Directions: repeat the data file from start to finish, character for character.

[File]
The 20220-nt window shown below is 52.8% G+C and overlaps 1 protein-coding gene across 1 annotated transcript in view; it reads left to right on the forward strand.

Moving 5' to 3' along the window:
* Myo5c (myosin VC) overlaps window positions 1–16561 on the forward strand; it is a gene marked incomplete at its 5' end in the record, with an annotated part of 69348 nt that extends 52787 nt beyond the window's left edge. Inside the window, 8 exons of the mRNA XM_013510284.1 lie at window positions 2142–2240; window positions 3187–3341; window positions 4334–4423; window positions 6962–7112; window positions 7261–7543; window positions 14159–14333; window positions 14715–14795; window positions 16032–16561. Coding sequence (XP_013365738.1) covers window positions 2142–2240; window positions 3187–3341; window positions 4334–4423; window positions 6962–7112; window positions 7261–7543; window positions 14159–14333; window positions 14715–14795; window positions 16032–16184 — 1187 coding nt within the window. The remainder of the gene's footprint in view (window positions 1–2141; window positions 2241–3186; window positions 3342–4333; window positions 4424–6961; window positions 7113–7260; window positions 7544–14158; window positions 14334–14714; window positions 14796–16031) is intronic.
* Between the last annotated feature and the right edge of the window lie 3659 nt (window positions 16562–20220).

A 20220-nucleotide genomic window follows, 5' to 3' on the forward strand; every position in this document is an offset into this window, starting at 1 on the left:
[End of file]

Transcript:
The 20220-nt window shown below is 52.8% G+C and overlaps 1 protein-coding gene across 1 annotated transcript in view; it reads left to right on the forward strand.

Moving 5' to 3' along the window:
* Myo5c (myosin VC) overlaps window positions 1–16561 on the forward strand; it is a gene marked incomplete at its 5' end in the record, with an annotated part of 69348 nt that extends 52787 nt beyond the window's left edge. Inside the window, 8 exons of the mRNA XM_013510284.1 lie at window positions 2142–2240; window positions 3187–3341; window positions 4334–4423; window positions 6962–7112; window positions 7261–7543; window positions 14159–14333; window positions 14715–14795; window positions 16032–16561. Coding sequence (XP_013365738.1) covers window positions 2142–2240; window positions 3187–3341; window positions 4334–4423; window positions 6962–7112; window positions 7261–7543; window positions 14159–14333; window positions 14715–14795; window positions 16032–16184 — 1187 coding nt within the window. The remainder of the gene's footprint in view (window positions 1–2141; window positions 2241–3186; window positions 3342–4333; window positions 4424–6961; window positions 7113–7260; window positions 7544–14158; window positions 14334–14714; window positions 14796–16031) is intronic.
* Between the last annotated feature and the right edge of the window lie 3659 nt (window positions 16562–20220).

A 20220-nucleotide genomic window follows, 5' to 3' on the forward strand; every position in this document is an offset into this window, starting at 1 on the left: